romans8 reacted to Traveler in Some questions about 2 Nephi 2   
    I believe you are getting into some very deep stuff - and shows critical thinking.  There are some posts before this one that are very good - I will try to add some thoughts.
    Death is not a singular thing - The scriptures mention a "second" death and this makes death plural and not singular.  Anciently the term Hell meant death so in essence death is synonymous with hell.  We can assume then that when individual no longer to evolve (which is synonymous with change and repentance) they suffer a death and become bound.  The scientific definition of intelligence is the ability to learn and modify behavior.  Which is another view into being dead or no longer learning.
    Obviously we did not have "knowledge" of good or evil prior to the fall.  We gain knowledge of evil through death - both the physical death (separated from the physical) and a spiritual death (which is being separated from G-d).  We gain knowledge of Good through the resurrection - both the physical resurrection (reinstated to the physical) and a spiritual resurrection where we are brought back to G-d for what is called the final judgement.
    I would also say something about choice.  We cannot make a "True" choice unless we have knowledge of the possibilities.  If we are given a choice for what is behind door "A" or door "B" or door "C" - that is not a true choice but rather a guess.  I would also point out that a "change of mind" means that the initial choice was not a true choice and with the additional information our mind is changed.  I have attempted to explain this concept with agency - that if we do not know what we are doing or choosing - it cannot be and expression of agency.  Under such circumstance it is both merciful and just that we somehow be forgiven.    But if we choose in the full light of truth there can be no forgiveness - in LDS theology this is what happens with a "son of perdition". 
    I personally believe that because man fell without the knowledge of good and evil that it became possible that man could repent and be forgiven.  This makes sense to me and as I understand - Jesus Christ being our proctor in the fall became the means by which we could repent - be forgiven and through his resurrection - death was overcome.
    For me the LDS understanding and doctrine of a pre-existence, agency, the fall, and atonement, repentance, covenants and resurrection are the only religious understanding and doctrine that makes sense as I consider all that mortal life offers.  Without all the pieces - too much is missing and such becomes illogical to me.  This is a primary reason I have remained a covenant member of the Church of Jesus Christ of Latter-day Saints.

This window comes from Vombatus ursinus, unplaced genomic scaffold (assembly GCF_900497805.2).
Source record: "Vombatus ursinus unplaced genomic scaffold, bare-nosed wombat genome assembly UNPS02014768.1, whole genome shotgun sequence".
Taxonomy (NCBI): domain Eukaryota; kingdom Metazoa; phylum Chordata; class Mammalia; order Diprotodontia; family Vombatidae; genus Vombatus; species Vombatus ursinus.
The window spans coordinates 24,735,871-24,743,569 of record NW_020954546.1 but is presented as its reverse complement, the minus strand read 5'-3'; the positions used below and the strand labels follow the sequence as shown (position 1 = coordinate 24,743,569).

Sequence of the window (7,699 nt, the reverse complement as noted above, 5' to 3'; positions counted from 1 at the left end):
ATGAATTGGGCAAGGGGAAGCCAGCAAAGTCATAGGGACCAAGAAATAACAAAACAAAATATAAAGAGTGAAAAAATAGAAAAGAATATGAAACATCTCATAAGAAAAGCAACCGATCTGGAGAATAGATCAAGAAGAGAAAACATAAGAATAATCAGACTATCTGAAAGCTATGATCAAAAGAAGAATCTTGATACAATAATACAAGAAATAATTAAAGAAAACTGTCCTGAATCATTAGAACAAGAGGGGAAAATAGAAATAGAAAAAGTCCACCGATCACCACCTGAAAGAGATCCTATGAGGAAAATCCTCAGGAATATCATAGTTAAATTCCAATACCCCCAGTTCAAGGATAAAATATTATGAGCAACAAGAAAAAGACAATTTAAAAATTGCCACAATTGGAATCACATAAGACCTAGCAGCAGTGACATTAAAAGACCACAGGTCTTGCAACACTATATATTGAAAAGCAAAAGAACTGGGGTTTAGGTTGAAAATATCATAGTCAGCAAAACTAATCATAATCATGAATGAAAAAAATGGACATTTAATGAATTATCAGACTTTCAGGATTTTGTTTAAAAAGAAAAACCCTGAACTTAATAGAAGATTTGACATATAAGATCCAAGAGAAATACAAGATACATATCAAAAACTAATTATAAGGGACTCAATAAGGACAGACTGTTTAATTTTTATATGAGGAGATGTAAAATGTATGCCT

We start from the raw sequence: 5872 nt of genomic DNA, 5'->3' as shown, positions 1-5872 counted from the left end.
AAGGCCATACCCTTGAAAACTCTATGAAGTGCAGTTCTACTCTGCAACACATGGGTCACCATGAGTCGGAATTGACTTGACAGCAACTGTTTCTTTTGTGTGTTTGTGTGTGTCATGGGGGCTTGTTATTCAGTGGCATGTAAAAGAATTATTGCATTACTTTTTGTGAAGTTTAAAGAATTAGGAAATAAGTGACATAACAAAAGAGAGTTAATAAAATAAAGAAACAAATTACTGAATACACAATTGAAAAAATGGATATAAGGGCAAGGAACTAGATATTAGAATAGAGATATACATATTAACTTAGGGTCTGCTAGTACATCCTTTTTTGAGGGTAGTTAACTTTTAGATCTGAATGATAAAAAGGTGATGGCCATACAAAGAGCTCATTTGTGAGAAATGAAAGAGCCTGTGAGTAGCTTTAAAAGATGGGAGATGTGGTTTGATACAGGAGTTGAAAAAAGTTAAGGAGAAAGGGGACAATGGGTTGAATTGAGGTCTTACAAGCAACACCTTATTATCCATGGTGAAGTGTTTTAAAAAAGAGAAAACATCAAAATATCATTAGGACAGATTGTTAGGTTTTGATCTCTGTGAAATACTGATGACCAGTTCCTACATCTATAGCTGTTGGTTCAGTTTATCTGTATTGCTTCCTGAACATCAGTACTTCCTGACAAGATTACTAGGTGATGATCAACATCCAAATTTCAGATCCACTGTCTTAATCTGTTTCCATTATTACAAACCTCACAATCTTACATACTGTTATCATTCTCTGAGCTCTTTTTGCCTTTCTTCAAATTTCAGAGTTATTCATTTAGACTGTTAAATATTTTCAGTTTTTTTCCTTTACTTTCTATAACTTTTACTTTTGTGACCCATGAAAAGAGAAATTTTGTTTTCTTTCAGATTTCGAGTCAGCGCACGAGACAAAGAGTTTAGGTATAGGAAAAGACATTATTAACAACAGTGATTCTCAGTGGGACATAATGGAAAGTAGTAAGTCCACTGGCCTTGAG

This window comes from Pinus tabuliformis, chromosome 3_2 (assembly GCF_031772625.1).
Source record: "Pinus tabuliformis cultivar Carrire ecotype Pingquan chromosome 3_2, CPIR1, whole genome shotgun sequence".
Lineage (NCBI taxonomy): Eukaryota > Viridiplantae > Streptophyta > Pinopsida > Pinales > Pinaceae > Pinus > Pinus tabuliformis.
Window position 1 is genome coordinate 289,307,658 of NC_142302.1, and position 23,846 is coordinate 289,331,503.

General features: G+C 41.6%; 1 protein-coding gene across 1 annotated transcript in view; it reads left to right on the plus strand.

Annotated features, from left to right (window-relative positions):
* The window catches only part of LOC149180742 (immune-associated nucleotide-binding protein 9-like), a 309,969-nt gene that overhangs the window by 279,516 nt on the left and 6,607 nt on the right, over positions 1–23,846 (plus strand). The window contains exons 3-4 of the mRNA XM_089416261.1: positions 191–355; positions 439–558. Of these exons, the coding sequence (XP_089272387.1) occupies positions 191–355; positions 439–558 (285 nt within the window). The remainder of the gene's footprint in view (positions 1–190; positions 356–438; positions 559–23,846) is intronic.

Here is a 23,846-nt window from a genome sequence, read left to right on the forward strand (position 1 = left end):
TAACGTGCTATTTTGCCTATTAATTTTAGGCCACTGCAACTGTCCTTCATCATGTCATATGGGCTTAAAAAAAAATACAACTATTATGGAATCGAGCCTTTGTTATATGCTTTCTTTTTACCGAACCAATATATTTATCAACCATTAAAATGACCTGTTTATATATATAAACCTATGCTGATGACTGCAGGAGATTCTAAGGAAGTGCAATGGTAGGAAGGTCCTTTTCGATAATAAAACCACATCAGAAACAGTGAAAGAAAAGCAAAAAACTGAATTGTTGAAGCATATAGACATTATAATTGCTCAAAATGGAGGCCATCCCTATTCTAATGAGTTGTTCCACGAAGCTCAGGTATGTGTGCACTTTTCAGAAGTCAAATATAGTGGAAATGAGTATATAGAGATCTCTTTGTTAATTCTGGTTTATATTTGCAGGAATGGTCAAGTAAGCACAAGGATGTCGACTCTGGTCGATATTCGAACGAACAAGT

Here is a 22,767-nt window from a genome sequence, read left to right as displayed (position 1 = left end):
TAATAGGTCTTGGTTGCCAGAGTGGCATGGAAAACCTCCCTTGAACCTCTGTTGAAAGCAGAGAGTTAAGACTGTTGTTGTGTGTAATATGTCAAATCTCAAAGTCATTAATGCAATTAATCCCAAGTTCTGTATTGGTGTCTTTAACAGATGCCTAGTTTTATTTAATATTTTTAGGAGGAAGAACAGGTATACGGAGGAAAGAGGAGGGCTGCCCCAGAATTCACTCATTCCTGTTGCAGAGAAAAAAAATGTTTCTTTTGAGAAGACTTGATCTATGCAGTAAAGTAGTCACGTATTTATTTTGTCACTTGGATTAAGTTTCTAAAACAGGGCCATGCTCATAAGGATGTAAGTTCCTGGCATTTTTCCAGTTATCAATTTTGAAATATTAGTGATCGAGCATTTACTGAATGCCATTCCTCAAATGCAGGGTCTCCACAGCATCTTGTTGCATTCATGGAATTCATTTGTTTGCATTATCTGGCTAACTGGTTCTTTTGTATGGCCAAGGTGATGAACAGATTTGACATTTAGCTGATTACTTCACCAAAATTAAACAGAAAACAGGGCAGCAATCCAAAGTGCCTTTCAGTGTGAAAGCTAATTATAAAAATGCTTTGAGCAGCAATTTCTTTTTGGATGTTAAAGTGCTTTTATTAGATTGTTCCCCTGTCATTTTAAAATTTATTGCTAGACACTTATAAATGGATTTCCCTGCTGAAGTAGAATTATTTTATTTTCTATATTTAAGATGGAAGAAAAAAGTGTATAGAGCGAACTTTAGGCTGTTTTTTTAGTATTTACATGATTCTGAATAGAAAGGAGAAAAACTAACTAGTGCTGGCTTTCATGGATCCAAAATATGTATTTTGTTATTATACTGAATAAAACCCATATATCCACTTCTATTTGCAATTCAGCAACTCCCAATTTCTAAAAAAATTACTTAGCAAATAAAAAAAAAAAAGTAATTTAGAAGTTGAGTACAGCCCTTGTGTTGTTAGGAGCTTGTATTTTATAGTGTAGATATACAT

The Traveler
  14. Like
    romans8 reacted to laronius in Some questions about 2 Nephi 2   
    #1 Adam and Eve did not come into being when they were placed in the Garden of Eden. They lived, along with all of us, with God in the spirit world where opposition did exist. When they were placed in the Garden their environment, for a time, was pretty sterile. So I guess we could say that the environment was potentially "as dead" in that initially progress was restricted. Whether it was completely dead or just mostly dead (shoutout to Princess Bride fans) we may not know as I will talk about in my answer to question 2.
    #2 While Satan was definitely a catalyst to make things happen in the Garden that doesn't necessarily mean there was no temptation before his involvement. Moses 4:12 tells us "And when the woman saw that the tree was good for food, and that it became pleasant to the eyes, and a tree to be desired to make her wise, she took of the fruit thereof..." While Satan definitely enticed Eve to partake of the fruit it is still possible that there was some enticement taking place before that, just apparently not enough to get Eve to partake of the fruit. Perhaps though Adam and Eve were sufficiently ignorant as to not find the fruit appealing at all prior to Satan. But it's very presence in the Garden makes me think that out of curiosity if nothing else Adam and Eve had to have experienced some enticement to partake of it. But that's just a guess.
    #3 Adam and Eve's act is labeled a transgression and not a sin. A law was broken but in ignorance, meaning their childlike state did not allow them to fully understand the consequences of their choice. Once they experienced the consequences they started to gain the knowledge that would allow them to make informed decisions. Man cannot be condemned or saved in ignorance. They must know what they are choosing between and the breaking of any law further drives home that point.
    #4 I think it's a true statement either way. I'm guessing they were only trying to get back to the original with that change but that's only a guess. Generally the capital G version refers to the Godhead whereas the lower case version refers to man's potential to become like them. 
  15. Thanks
    romans8 reacted to Carborendum in Some questions about 2 Nephi 2   
    This is surprisingly fresh coming from you. It is a very insightful question.  The answer comes from 
    Explanation: To the ancient Jews (of which Nephi was one) the word attributed to "living" human beings referred to animated things (not vegetation, for example).  And the fact that Adam and Eve were able to move around, they were living.